Cholesterol on keto?
One of the biggest concerns I hear from people wanting to begin A Ketogenic lifestyle is that of cholesterol. One thing I hate is beating around the bush, so I’ll hit you with this up front...
The 2015 Dietary Guidelines Advisory Committee Report Concerning Dietary Cholesterol Consistent with the American Heart Association Deemed That...
‘CHOLESTEROL IS NOT A NUTRIENT OF CONCERN FOR OVER-CONSUMPTION’
Cholesterol is imperative for life!
Cholesterol is produced by the liver and is also made by most cells within the body. It is carried around in the blood by little couriers called lipoproteins. We need blood cholesterol because the body uses it to:
- Build the structure of cell membranes. Cholesterol is an essential component of cell membranes, which are the structures that border every cell in the human body. Without cholesterol, T-cells (A type of white blood cell) for example, would not maintain their cell membrane, leading to rupturing of the cells.
- Cholesterol makes hormones like estrogen, testosterone and adrenal hormones.
- It also helps your metabolism work efficiently, for example, cholesterol is essential for your body to produce vitamin D. Vitamin D is required for a good immune system.
- It produces bile acids, which help the body digest fat and absorb important nutrients. In addition, triglycerides are an important source of energy for the body, particularly when glucose is deficient, a ketogenic state for example.
- Cholesterol allows the arteries and veins to withstand the pressure of the blood flowing through them and heals them after injury.
- It is ESSENTIAL for the IMMUNE SYSTEM! Immune cells rely on cholesterol, it fights off infections. LDL binds and deactivates bacterial toxins, for example, the MRSA bacterial toxin does not destroy red blood cells when LDL is present.
- And it has been found that higher cholesterol levels in the blood increase post-surgery aiding in the healing process! Something I can attest to personally!
After an operation requiring the wound to be left open, I was told to expect a 12 week healing period. Below are the images post operation and I think you’ll agree that these are quite exceptional, in-fact, the nurses packing this for me each day said that in the 30 years of nursing, they had never seen an injury heal so quickly...
My body had almost healed 9 weeks quicker than expected! 9 WEEKS!
Guess what my cholesterol profile looks like? You guessed it!
My cholesterol is double figures and yes, mostly LDL, the so called 'Bad Cholesterol'
So...Why Are We Told to Fear Cholesterol?
It was once believed (and unfortunately still is by many) that high cholesterol would build up on the walls of the arteries causing a process called atherosclerosis, a form of heart disease. Now, where this in some sense is true, we need to look deeper.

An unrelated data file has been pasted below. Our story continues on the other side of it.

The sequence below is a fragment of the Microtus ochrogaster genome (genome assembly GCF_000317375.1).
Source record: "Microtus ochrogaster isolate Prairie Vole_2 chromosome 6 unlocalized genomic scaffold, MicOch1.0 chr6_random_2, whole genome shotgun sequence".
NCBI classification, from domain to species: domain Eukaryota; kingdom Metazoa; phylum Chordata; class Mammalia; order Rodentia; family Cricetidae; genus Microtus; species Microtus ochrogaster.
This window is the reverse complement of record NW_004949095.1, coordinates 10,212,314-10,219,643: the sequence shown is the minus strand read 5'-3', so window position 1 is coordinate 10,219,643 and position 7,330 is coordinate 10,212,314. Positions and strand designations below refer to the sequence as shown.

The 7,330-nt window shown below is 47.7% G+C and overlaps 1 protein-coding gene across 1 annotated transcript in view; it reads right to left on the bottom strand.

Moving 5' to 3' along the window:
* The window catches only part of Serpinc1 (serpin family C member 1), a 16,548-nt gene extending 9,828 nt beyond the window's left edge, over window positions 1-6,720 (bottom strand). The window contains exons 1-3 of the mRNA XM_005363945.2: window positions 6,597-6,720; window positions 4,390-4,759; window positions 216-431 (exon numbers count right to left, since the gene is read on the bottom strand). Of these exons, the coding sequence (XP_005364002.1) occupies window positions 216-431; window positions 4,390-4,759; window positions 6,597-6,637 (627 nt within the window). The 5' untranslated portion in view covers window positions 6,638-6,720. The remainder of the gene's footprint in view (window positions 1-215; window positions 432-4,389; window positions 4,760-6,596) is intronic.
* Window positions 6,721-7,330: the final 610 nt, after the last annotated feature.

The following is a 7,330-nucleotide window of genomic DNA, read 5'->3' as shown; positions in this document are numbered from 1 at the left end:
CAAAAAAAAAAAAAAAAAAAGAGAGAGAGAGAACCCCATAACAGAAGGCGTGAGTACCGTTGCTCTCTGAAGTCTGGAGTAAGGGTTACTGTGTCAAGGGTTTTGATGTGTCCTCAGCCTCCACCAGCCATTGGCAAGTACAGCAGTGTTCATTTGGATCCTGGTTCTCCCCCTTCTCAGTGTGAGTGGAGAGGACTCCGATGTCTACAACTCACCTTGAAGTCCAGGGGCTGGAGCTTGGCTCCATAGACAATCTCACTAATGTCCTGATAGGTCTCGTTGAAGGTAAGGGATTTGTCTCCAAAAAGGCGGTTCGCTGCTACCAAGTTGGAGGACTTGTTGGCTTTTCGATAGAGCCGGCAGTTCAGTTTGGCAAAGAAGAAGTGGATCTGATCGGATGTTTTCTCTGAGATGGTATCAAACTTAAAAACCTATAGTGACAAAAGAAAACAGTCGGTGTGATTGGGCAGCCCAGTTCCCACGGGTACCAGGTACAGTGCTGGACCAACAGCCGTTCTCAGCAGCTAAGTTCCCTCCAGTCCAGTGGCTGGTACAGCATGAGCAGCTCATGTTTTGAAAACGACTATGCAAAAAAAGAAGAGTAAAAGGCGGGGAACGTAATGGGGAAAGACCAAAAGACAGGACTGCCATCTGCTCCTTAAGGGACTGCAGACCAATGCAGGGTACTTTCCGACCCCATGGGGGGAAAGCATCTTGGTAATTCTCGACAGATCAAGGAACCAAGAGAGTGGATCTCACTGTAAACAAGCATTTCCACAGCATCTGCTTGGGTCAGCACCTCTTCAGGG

The body is a highly efficient machine that wants to be fit, healthy and heal... why would it produce something that would damage itself?? It wouldn’t!
LDL Cholesterol is often touted as ‘Bad cholesterol’ but why? LDL is protective, LDL is sent to repair damage to the arterial wall to protect the body. That doesn’t sound so bad to me! The question is, ‘What is causing the damage in the first place?’
The image below by Chemical Engineer and Nutrition Expert Ivor Cummins shows the damage caused to the glycocalyx (the arterial wall’s first line of defence) following a high carbohydrate meal. The glycocalyx has been completely destroyed by blood glucose from the carbohydrates exposing the endothelium allowing LDL to access for REPAIR.
We’re told to eat little and often, but this image shows it takes 8-12 hours to recover from a high carbohydrate meal, meaning we are constantly causing damage which requires more LDL to enable repair.
The above graph from a study on the endothelial glycocalyx eposure to elevated blood glucose for 6 hours shows a significant drop in glycocalyx volume (**)
The liver produces and releases LDL, but it begins it's journey as VLDL (very low density lipoprotein). VLDL circulate the body, releasing their lipid cargo along their travels, in the same way a bus would with passengers, becoming smaller and smaller along the way resulting in the VLDL particle becoming IDL (intermediate density lipoprotein) and eventually LDL (low density lipoprotein).
Once the bus (LDL particle) has finished it's route by releasing it's cargo, it will return to the liver for recycling. Each LDL particle contains an APOB100 protein, which is a receptor that is recognised by the liver, it is this receptor that allows the LDL particle access to the liver, without it, LDL cannot be recycled.
The consumption of carbohydrates leads to glucose in the blood, excess glucose causes this APOB100 protein to become glycated (sticky) by binding to this receptor site, blocking the receptor and with it the liver's ability to recognise it, meaning it won't allow it access for recycling, it continues to circulate in the blood, growing in number.
As well as glycated LDL particles we can get oxidised LDL particles. This again can be caused by insulin resistance, high blood glucose levels and through things like oxidised linoleic acid from vegetable / seed oils. Fully oxidised cells also lose their ability to be recognised by the liver as this also blocks the APOB100 receptor.
Like glucose, these oxidised particles also damage the glycocalyx lining the arterial wall, this damage causes a widening of the tight junction proteins between the epithelial cells, this allows oxidsed and glycated LDL particles to travel to the sub-endothelial space. Within this space are cells called macrophages. These macrophages contain a receptor called a scavenger receptor. This scavenger receptor will recognise the glycated / oxidised APOB100 receptor when the liver could not and allow them access. The macrophage will take in the oxidised LDL particles and cram them in until they increase greatly in size leading to the creation of a foam cell. Foam cells are the creation of calcification in atherosclerotic plaques.